Characteristic Value
 Male 50
 Female 0
Age (yr) 71.80±4.07
Height (cm) 167.40±4.71
Fall experience 33 (66)
Number of fall 1.45±1.3
Fracture history (n=33) 11 (33)
BMI (kg/m2) 23.54±2.39
Bone mineral density
 At spine -0.50±1.70
 At right femur neck -0.60±0.92
 At left femur neck -0.68±0.95
MMSE 26.67±3.47
Total number of medication 2.80±1.07
Disease category
 CVA including lacunar infarction 17
 Cervical/lumbar vertebral disease 23
 Degenerative disease at the hip/knee/ankle joints 10
 Visual/hearing defect 0

Values are presented as mean±standard deviation or number (%).

BMI, body mass index; CVA, cerebrovascular accident; MMSE, Mini-Mental State Examination.

Table 2.
Comparison of parameters between before and after the exercise program
Parameter Before
Right Left Right Left Right Left
Gait analysis
 Cadence (steps/min) 96.90±23.04 96.71±22.80 95.93±21.17 96.51±21.34 0.90 0.79
 Gait velocity (cm/s) 69.56±27.87 70.01±28.51 96.51±21.34 72.21±30.90 0.12 0.06
 Stride length (cm) 83.82±22.25 84.22±22.37 87.17±26.07 84.87±29.35 0.01* 0.59
 Stance phase (%) 66.81±5.01 64.33±7.06 65.89±5.21 65.06±5.22 0.09* 0.57
 Single support (%) 34.93±5.81 33.19±5.00 35.22±5.25 34.13±5.23 0.68 0.09*
 IDS 16.08 ±5.07 15.63±5.28 15.39±.30 15.42±5.18 0.21 0.62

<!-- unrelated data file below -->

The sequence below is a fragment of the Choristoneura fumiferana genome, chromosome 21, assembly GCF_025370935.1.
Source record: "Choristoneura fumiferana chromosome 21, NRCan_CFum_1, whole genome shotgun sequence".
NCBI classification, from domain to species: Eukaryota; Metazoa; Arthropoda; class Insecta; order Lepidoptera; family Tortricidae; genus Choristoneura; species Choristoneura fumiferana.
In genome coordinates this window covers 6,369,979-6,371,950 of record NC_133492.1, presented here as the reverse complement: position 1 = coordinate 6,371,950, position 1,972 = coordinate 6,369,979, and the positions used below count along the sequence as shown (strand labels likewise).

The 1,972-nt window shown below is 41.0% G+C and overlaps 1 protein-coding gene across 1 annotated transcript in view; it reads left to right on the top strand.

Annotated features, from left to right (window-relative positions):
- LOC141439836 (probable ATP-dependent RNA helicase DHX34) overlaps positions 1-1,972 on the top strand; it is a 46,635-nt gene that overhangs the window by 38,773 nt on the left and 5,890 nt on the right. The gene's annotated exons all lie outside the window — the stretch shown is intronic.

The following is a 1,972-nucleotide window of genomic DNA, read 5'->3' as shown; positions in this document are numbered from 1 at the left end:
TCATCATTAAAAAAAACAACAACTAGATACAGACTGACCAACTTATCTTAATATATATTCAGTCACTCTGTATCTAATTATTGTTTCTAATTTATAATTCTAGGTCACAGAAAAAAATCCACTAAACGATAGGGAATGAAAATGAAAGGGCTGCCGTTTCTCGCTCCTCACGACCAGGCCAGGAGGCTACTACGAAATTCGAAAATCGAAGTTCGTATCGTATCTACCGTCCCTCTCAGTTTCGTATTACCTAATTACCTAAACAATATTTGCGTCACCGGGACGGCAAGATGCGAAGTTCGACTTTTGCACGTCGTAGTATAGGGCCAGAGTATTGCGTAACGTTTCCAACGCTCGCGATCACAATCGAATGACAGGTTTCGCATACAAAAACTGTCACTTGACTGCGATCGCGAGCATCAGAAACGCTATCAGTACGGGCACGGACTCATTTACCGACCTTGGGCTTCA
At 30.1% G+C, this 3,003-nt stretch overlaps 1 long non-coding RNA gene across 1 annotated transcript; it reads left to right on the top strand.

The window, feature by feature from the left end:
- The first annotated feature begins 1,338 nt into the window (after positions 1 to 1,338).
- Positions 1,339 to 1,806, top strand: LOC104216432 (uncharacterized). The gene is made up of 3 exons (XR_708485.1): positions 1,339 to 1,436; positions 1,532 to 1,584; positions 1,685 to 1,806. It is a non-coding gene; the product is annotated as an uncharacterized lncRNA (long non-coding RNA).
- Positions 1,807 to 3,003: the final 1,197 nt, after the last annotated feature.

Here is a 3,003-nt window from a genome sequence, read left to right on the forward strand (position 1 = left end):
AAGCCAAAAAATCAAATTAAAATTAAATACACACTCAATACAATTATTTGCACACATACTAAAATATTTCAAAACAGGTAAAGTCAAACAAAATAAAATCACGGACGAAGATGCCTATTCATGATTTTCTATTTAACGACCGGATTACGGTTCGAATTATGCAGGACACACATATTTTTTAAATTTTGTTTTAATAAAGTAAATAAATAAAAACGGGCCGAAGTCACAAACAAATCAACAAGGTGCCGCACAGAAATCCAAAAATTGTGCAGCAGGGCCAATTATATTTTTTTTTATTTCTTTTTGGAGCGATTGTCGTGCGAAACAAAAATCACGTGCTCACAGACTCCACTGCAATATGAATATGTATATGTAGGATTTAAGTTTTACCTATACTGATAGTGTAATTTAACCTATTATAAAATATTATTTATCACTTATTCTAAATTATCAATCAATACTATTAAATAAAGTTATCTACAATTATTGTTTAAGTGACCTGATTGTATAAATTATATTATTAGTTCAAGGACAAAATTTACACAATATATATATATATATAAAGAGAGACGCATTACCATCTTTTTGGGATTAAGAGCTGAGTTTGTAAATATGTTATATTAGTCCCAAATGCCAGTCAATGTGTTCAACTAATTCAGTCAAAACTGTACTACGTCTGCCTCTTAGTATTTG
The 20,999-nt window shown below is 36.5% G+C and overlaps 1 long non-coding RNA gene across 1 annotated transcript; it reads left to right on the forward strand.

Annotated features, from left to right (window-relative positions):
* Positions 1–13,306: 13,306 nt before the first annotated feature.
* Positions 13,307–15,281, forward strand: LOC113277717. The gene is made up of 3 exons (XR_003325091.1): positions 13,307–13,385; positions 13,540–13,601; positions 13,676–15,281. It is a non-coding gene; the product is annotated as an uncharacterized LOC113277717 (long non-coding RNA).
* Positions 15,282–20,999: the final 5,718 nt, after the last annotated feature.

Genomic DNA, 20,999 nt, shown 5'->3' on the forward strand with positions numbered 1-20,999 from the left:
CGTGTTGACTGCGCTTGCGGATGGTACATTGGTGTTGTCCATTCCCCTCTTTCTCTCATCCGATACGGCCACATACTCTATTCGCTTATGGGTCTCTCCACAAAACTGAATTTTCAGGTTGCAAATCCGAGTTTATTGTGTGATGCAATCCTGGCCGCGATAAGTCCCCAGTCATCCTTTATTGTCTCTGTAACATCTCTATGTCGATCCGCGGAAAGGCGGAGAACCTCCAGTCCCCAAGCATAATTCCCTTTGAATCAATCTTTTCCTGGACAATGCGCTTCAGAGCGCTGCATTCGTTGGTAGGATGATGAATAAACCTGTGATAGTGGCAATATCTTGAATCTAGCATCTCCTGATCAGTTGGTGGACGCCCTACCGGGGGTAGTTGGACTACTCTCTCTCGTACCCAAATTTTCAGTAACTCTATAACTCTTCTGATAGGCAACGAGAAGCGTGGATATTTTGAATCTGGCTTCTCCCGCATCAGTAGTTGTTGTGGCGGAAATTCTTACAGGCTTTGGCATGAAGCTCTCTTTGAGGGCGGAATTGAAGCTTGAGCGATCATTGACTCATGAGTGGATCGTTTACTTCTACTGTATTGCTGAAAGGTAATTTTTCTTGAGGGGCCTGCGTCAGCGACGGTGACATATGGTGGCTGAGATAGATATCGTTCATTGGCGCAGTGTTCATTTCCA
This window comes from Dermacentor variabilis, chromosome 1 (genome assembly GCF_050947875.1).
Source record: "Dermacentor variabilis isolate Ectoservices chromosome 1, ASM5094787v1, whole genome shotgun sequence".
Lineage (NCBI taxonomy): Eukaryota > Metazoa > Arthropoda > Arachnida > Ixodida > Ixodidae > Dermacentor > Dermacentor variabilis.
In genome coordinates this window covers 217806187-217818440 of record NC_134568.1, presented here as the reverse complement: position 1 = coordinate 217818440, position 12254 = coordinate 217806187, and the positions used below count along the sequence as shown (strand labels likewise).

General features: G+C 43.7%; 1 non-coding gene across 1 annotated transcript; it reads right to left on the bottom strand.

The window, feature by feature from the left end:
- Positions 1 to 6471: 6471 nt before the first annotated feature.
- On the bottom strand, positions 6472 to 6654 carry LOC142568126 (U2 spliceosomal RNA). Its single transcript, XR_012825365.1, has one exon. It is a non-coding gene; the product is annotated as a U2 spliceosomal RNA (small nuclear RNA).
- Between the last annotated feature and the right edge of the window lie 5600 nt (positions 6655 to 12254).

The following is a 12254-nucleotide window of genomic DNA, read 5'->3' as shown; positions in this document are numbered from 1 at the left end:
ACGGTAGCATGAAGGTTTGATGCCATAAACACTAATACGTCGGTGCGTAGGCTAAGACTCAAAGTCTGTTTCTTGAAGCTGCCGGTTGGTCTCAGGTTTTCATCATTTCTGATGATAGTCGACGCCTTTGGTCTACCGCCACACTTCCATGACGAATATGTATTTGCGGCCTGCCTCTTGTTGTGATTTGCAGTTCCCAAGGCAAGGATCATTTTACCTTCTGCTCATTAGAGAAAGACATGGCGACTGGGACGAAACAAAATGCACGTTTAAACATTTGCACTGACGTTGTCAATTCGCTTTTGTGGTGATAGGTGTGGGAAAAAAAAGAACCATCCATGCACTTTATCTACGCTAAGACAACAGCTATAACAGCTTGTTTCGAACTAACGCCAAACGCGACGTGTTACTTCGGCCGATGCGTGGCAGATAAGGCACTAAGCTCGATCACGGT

TDS 15.79±5.08 16.25±5.02 17.25±14.74 15.25±4.05 0.56 0.12
Isokinetic dynamometera)
 120 rad/s 26.59±19.08 29.98±21.09 38.12±24.82 42.67±26.99 0.00* 0.00*
 210 rad/s 19.84±13.59 22.92±14.53 29.96±19.52 32.22±20.09 0.00* 0.00*
 Hip flexor 4.60±5.18 3.78±0.79 3.96±0.83 3.80±0.76 0.637 0.827
 Hip extensor 4.02±0.77 3.90±0.74 4.04±0.81 3.88±0.77 0.796 0.827
 Knee flexor 4.00±0.83 3.80±0.90 4.00±0.83 3.78±0.89 1.00 0.827
 Knee extensor 4.00±0.83 3.80±0.90 4.00±0.83 3.84±0.87 1.00 0.637
 Ankle dorsiflexor 3.96±1.05 3.86±0.79 4.06±0.79 3.92±0.73 0.225 0.513
 Ankle plantarflexor 3.98±1.02 3.92±0.79 3.94±0.91 3.92±0.73 0.593 1.00
 Hip flexion 99.69±1.58 99.70±1.57 99.60±1.70 99.60±1.70 0.317 0.317
 Hip extension 28.40±12.35 33.80±31.83 28.80±4.35 34.60±31.41 0.235 0.244
 Knee flexion 147.10±17.09 146.20±21.56 148.40±5.75 146.40±21.26 1.00 1.00
 Ankle dorsiflexion 21.30±18.92 18.47±4.23 19.70±3.41 19.18±5.98 0.234 0.419
 Ankle plantarflexion 37.60±7.37 36.63±10.17 38.30±7.11 38.27±7.18 0.31 0.08
 WDI 10.35±6.06 11.48±8.24 0.24
 Stability index 33.35±23.93 31.71±18.99 0.63
MBI 90.70±9.77 92.76±8.54 0.012*
MBI-gait 20.62±4.60 21.56±4.00 0.036*
BBS 41.68±10.27 44.72±9.88 0.000*
TUG 21.25±16.14 16.82±11.50 0.000*
KFES-I 36.34±12.46 30.64±11.89 0.000*

Values are presented as mean±standard deviation.

IDS, initial double stance; TDS, terminal double stance; MMT, manual muscle test; ROM, range of motion; WDI, Weight Distribution Index; MBI, Modified Barthel Index; BBS, Berg Balance Scale; TUG test, Timed Up and Go test; KFES-I, Korean version of Fall Efficacy International Scale.

a) Knee extensor (left=0.637, right=1.000).

* p<0.05.